Delayering is a management practice that involves reducing the number of managers in a company to improve business efficiency.
How Does Delayering Work?
When a company undertakes delayering, it tries to reduce the number of intermediaries, i.e. managers, between executives and the lowest-ranking employees.
Management positions are therefore reduced to a minimum within the company, with the aim of achieving a more horizontal hierarchy. Various tasks are grouped together and reduced to improve decision-making processes and communications. This management practice typically reduces a company’s management costs.
Why Do Companies Do Delaying?
Companies may delayering for a number of reasons:
- Adapting to changes in their industry or the economic context
- Reducing company expenses by cutting labor costs
- Making the company more agile by simplifying decision-making
- Adopting a horizontal hierarchy and reducing the number of decision-making levels
When Should a Company Start Delayering?
A company may resort to delayering when it finds that the organization’s agility and efficiency are reduced by too many levels of decision-making. In other words, if projects take too long to get off the ground because a multitude of approvals are required, delayering can be a good solution.
Delayering can also be used to adapt to a new economic context or to cope with major changes in an industry.
What Is an Example of Delayering?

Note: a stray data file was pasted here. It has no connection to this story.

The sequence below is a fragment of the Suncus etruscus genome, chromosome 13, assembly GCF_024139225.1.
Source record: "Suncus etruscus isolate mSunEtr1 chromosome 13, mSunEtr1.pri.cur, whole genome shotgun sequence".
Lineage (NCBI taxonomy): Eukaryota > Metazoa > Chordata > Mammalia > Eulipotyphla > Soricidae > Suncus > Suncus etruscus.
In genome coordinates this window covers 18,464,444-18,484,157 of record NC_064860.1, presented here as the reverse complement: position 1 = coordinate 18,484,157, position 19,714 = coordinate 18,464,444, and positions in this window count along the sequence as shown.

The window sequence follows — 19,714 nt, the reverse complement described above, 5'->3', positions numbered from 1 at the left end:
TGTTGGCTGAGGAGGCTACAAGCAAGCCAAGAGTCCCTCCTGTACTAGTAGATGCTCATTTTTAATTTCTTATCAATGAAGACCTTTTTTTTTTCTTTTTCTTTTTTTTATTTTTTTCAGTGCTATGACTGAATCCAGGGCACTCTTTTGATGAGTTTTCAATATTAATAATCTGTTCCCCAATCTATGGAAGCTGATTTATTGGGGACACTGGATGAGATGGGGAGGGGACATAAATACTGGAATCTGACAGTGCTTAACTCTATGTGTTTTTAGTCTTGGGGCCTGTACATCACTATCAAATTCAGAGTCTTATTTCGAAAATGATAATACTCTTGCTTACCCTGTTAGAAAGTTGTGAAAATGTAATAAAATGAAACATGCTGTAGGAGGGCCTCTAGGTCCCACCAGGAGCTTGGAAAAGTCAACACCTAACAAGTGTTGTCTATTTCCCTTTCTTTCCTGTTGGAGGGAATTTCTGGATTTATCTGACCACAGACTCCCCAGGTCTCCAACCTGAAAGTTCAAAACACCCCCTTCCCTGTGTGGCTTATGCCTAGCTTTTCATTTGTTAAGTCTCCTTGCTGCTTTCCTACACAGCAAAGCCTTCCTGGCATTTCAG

An example of delayering is the removal of middle managers in an organization such as:
- The elimination of managers specific to each of a company’s branches in favor of a manager who looks after several locations at the same time.
What Are the Advantages of Delayering?
The benefits of delayering include:
- Improving communication within the company
- Reducing operating costs
- Simplifying the decision-making processes
- Making the organization more agile
- Adapting to industry changes
- Reducing the number of employees
- Increasing productivity and efficiency
- Increasing employee motivation and satisfaction
- Increasing employee autonomy
- Reducing bureaucracy
What Are the Drawbacks of Delayering?
Disadvantages of delayering include:
- Increasing the responsibilities of executives or managers
- Decreasing ability to make informed decisions
- Having a negative impact on employee motivation
- Reducing the number of promotion opportunities
- Increasing the risk of bad decisions
What Is the Difference Between Delayering and Downsizing?
Delayering refers to reducing the number of decision-making levels in a company, while downsizing refers to reducing the number of employees. Thus, delayering affects management positions, while downsizing affects positions that are seen as inefficient or redundant.